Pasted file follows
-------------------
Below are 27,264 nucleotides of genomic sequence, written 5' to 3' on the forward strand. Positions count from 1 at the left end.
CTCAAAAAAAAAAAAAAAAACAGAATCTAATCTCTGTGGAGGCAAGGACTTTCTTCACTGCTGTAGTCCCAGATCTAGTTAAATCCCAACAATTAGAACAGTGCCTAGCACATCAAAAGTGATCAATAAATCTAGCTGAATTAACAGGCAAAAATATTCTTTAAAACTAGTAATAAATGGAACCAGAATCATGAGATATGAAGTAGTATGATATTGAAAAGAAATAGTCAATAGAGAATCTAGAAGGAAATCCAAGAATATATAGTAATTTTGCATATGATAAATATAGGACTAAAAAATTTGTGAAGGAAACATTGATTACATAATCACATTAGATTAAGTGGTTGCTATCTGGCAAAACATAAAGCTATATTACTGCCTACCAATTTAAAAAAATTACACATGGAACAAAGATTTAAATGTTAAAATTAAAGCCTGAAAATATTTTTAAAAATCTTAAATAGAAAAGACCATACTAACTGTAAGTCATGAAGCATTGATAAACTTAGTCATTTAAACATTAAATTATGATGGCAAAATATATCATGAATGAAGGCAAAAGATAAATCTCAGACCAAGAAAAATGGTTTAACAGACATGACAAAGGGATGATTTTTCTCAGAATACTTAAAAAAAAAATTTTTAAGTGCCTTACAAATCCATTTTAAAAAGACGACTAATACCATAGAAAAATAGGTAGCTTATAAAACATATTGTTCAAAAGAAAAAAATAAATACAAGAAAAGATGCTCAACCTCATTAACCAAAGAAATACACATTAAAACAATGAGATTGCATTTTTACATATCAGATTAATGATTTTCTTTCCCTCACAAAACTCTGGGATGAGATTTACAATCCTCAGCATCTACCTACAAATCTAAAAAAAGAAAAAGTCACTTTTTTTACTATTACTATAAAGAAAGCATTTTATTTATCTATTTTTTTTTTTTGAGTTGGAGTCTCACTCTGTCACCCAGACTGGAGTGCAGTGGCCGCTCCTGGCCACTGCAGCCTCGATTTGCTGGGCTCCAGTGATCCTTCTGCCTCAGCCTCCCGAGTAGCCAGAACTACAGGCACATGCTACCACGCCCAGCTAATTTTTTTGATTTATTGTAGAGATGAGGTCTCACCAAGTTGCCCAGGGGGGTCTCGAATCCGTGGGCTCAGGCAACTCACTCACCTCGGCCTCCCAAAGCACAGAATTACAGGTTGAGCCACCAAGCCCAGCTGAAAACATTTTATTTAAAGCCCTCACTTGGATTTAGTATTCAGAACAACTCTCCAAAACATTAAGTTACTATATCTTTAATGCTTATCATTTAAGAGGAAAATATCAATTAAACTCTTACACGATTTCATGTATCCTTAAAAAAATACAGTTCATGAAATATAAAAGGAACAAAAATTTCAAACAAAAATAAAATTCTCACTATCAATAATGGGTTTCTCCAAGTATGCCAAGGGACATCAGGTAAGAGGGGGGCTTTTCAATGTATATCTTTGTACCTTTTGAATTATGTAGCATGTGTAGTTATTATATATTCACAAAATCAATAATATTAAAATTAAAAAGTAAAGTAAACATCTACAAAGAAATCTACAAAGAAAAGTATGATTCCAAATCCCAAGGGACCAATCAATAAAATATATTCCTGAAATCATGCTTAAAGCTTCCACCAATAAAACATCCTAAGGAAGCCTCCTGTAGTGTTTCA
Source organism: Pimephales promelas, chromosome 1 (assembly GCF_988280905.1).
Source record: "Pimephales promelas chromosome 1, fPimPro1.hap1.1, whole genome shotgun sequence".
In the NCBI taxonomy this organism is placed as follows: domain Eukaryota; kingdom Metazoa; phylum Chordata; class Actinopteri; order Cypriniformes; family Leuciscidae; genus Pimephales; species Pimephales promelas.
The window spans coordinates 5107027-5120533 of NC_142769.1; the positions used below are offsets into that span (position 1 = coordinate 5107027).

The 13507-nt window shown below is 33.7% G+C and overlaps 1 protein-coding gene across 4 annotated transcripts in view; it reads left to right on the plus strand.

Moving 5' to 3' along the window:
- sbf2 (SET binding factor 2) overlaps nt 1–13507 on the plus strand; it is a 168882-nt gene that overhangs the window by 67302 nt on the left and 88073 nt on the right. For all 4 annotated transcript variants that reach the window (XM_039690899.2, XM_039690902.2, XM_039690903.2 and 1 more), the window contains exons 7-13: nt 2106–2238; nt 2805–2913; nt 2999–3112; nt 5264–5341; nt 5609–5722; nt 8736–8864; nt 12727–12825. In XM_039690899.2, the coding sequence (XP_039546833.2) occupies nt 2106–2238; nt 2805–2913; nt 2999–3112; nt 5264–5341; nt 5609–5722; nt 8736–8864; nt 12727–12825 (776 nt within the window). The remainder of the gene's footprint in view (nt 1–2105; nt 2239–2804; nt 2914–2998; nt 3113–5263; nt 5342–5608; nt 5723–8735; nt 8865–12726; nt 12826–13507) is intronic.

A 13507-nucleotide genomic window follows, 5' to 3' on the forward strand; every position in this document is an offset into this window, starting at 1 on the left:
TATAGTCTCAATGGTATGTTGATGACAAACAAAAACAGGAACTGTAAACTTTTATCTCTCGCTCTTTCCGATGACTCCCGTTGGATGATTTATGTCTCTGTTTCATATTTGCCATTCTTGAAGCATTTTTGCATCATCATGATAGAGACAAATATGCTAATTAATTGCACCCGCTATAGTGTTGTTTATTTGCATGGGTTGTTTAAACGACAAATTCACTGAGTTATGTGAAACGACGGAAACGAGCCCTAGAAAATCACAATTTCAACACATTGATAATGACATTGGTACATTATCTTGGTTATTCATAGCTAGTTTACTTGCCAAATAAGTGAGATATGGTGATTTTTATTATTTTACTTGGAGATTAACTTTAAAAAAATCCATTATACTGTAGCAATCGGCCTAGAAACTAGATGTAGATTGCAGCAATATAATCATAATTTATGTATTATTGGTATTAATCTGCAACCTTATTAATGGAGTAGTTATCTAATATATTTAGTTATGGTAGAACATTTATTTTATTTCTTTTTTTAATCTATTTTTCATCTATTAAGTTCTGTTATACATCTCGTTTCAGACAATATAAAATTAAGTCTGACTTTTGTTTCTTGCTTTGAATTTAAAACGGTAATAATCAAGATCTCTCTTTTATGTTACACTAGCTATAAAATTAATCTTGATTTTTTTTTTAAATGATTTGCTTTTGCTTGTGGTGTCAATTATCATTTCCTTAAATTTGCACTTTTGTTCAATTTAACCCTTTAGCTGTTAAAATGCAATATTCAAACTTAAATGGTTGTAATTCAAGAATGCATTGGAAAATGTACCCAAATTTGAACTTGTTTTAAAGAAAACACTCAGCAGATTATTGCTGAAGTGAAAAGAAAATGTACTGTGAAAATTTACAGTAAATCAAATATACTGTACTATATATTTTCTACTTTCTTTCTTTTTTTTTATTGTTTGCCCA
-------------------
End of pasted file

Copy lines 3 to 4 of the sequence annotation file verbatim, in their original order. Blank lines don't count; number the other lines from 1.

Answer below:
Source organism: Pimephales promelas, chromosome 1 (assembly GCF_988280905.1).
Source record: "Pimephales promelas chromosome 1, fPimPro1.hap1.1, whole genome shotgun sequence".